The Perils Of Calling Police To Help With Mental Health Crisis | WBEZ
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Case Highlights Perils Of Calling Police To Help With Mental Health Crisis

A Cook County jury heard opening statements Tuesday in the civil case of a mother who called 911 for help transporting her son with schizophrenia to the hospital, but when Chicago Police arrived, one of the officers shot her son.

Lawyers for Pamela Anderson said police officer Christopher Ramey did not follow his training or proper procedures when he fatally shot James Anderson in September 2015. But a city of Chicago law department attorney representing the officer said that Ramey was making a split-second decision and was in fear for his life. The case illustrates an ongoing conversation in Chicago: how the city should handle mental health emergencies.

Anderson’s lawyers played tapes of her call to 911 in which Anderson told operators she needed help getting her son, who was having a mental health crisis, to the hospital. She told the operator that her son was cursing and had a box cutter in his pocket.

“But he is not going to use it,” Anderson said in the recording. “You don’t need to come here with no guns or nothing.”

Anderson’s lawyer, Antonio Romanucci, told jurors that when police arrived Anderson begged Ramey to put away his weapon. But after spending only 30 seconds in the house, he shot her son.

Romanucci argued this was against his training, which should have led Ramey to asses the situation, find opportunities to de-escalate and call a supervisor if needed. Romanucci said Ramey chose instead to do things “his way” and entered James Anderson’s room without explaining to him why he was there. Romanucci said three other officers were in the house at the time, but none of the other officers shot — though one did attempt to incapacitate Anderson using a taser.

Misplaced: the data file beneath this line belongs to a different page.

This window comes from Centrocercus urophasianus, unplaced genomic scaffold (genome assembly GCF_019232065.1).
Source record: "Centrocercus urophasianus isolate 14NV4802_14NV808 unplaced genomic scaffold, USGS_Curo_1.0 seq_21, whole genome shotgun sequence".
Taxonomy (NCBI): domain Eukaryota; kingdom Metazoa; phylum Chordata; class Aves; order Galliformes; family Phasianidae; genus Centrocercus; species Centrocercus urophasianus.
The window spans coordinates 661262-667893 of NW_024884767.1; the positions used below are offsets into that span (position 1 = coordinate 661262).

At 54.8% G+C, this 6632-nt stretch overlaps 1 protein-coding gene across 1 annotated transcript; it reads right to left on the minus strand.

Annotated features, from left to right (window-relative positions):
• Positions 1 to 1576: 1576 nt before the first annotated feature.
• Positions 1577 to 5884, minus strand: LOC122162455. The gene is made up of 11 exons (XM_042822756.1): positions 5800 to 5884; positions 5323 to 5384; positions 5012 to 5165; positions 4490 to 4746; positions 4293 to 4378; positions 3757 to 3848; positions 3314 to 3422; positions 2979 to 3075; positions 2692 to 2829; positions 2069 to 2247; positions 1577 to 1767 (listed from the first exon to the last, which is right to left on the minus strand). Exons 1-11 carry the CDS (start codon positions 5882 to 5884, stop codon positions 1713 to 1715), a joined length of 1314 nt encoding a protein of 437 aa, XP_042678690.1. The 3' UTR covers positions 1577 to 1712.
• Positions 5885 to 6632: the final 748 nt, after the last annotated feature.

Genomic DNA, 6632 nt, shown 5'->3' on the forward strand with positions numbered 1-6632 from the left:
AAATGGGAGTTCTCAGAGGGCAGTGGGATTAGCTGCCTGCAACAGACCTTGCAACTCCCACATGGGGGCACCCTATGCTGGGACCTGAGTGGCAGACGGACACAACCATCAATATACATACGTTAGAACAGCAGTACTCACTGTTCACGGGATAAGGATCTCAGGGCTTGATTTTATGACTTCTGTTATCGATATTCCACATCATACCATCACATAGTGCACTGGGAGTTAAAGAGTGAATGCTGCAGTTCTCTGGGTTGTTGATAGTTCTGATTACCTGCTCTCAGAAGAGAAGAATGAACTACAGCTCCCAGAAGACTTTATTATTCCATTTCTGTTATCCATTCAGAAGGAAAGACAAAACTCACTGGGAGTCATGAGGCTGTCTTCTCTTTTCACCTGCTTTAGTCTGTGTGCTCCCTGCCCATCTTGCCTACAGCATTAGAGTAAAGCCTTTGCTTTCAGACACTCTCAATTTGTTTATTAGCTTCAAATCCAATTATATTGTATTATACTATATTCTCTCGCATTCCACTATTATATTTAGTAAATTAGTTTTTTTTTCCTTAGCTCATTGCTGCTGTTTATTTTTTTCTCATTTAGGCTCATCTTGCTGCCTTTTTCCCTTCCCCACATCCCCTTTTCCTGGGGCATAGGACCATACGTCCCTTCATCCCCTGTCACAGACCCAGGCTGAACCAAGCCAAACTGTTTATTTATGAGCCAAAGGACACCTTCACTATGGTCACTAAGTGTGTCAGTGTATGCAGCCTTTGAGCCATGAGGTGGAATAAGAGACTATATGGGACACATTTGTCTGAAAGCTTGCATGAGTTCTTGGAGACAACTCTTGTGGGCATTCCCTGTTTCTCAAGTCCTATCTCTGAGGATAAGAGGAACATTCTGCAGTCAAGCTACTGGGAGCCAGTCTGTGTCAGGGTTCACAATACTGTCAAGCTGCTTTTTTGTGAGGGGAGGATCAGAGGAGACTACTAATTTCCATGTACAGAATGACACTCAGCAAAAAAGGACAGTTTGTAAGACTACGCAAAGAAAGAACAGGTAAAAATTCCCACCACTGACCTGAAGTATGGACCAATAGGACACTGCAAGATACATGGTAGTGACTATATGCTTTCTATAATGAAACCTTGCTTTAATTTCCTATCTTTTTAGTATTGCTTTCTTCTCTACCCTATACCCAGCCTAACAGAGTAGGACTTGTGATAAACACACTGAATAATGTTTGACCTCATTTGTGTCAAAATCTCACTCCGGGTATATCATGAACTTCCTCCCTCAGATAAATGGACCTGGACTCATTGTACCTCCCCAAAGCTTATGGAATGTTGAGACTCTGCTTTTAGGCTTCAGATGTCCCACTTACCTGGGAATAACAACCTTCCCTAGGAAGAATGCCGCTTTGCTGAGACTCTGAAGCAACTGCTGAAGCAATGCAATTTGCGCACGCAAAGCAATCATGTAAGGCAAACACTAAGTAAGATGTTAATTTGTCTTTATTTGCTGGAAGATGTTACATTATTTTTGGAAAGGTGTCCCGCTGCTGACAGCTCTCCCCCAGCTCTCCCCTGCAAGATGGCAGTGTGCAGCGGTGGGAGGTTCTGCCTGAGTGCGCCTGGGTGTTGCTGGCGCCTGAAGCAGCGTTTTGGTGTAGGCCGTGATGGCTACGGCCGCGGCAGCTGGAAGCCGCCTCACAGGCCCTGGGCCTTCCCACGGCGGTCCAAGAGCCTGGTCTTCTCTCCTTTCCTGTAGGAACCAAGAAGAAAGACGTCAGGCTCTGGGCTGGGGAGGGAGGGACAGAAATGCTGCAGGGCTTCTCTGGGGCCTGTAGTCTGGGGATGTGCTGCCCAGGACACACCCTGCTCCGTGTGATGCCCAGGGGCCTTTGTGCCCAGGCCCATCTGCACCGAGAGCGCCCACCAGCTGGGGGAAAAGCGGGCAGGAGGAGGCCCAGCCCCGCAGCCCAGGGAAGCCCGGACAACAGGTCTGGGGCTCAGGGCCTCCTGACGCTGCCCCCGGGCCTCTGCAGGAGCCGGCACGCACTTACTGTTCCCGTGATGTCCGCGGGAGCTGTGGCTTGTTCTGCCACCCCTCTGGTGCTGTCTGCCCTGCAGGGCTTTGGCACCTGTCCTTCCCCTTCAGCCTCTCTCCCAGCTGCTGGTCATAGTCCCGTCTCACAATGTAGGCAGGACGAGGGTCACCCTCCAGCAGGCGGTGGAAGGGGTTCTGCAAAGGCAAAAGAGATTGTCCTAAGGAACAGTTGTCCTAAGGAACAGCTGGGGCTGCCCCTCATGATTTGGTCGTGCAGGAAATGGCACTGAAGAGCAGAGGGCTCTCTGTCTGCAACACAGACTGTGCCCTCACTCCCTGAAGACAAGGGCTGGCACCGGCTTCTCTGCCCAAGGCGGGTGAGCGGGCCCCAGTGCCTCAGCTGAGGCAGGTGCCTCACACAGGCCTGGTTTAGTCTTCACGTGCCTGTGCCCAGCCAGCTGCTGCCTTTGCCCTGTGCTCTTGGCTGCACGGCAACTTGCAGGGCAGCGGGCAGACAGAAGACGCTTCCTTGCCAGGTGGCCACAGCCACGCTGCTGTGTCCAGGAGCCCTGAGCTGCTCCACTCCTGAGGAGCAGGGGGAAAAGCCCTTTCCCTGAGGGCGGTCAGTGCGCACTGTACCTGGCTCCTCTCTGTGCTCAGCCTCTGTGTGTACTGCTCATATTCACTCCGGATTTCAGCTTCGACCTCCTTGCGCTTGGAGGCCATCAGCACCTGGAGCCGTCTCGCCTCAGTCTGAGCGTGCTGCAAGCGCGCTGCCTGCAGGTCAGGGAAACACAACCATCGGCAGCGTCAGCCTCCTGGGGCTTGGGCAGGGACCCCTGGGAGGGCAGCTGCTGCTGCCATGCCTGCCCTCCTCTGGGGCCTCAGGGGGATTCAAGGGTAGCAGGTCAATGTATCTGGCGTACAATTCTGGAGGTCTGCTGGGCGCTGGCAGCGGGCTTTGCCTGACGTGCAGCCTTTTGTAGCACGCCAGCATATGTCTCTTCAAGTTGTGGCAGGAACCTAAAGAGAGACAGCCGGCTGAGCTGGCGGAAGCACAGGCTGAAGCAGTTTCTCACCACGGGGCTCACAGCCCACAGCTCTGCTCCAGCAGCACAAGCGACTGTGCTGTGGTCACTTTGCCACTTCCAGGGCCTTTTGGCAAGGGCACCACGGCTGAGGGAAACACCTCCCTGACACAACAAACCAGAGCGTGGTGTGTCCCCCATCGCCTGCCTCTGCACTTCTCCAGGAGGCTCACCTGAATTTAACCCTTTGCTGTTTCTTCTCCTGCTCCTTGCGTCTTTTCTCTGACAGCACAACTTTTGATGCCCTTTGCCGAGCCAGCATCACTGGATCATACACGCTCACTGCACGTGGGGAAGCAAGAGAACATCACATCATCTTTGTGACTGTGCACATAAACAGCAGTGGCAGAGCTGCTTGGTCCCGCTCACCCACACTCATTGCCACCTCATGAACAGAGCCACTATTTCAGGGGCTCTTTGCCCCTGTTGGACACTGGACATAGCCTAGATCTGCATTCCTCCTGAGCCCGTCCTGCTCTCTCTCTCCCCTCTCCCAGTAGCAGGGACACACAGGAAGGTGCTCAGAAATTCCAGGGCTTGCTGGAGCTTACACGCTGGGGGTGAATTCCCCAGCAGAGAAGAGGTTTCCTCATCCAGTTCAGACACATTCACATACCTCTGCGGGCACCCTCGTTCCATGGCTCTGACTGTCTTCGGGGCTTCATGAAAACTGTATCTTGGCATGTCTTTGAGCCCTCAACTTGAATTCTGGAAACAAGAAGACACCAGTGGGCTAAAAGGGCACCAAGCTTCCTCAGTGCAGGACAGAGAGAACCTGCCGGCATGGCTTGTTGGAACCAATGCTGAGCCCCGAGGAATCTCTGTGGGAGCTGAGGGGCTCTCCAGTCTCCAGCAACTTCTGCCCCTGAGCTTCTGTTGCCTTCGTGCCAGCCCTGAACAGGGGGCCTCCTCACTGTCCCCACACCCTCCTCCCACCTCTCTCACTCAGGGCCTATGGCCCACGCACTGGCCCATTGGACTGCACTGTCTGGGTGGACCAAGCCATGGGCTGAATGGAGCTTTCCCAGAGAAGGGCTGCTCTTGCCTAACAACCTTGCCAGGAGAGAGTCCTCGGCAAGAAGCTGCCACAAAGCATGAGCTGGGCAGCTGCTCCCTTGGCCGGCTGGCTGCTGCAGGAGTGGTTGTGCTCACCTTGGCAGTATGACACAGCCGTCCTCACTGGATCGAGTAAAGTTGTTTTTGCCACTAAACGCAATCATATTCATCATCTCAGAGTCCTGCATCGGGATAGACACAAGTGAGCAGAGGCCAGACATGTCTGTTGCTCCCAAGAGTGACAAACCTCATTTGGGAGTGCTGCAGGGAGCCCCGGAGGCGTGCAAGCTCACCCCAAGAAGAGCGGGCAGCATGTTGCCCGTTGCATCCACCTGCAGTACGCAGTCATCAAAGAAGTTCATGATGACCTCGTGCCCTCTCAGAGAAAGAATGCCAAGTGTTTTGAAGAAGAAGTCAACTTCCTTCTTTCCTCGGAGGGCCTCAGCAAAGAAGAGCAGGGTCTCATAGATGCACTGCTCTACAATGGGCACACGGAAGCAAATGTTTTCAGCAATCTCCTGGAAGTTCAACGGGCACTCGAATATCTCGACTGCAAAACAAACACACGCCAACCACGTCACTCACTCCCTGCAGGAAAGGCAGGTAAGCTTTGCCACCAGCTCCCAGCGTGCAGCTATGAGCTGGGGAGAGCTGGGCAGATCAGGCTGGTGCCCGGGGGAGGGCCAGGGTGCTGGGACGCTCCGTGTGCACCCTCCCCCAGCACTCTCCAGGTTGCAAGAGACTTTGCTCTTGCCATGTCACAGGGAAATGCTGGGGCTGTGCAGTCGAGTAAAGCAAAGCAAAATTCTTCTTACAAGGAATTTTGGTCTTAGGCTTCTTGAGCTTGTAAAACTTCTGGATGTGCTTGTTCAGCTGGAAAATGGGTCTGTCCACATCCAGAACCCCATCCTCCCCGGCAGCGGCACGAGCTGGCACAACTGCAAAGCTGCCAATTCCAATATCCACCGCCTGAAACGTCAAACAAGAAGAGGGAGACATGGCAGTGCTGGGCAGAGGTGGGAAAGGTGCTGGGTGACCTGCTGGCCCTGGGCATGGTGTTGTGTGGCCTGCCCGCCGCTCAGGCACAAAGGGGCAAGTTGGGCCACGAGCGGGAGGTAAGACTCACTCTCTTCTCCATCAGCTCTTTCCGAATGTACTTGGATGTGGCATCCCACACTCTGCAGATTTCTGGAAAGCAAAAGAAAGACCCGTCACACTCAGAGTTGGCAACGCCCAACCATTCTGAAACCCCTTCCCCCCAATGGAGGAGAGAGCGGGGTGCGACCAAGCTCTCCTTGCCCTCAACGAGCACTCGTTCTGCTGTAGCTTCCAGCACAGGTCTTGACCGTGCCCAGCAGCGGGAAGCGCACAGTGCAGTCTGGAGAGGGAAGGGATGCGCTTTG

Allison Romelfanger, an attorney for the officer, told jurors that Ramey believed he was arriving on the scene for a situation that would be a simple transportation to the hospital. But Romelfanger said that because the situation was uncertain and the officer had been warned that one person was armed, he lowered “the hood” on his holster, a step to make his gun more accessible without actually drawing it.

She said that Ramey needed to make contact with Anderson to assess if he was a danger to himself or others. When Ramey entered the room, she said he thought James Anderson had what appeared to be two knives, but ended up being box cutters. Anderson’s attorneys say Ramey is the only officer who remembers Anderson having two.

Romelfanger told jurors that Ramey was trapped near a wall and was roughly within arms length of Anderson, so he had no choice but to shoot. She said Ramey was in fear for his life and acted reasonably.

Lawyers promised that during the trial the jury would hear from both the officer and James Anderson’s mother.

Since the 2015 incident between Ramey and Anderson, Chicago police have expanded their training on mental illness and procedures on the use of force have changed. But when a person calls 911 for mental health help, it’s still common procedure to send police. Many advocates argue that police should not be sent to most mental health emergencies. Instead they say the city should send mental health professionals, with backup as needed.

A representative from Chicago’s police department has told WBEZ it is working to improve how it responds to mental health crises and police representatives have traveled to other cities and studied several models.

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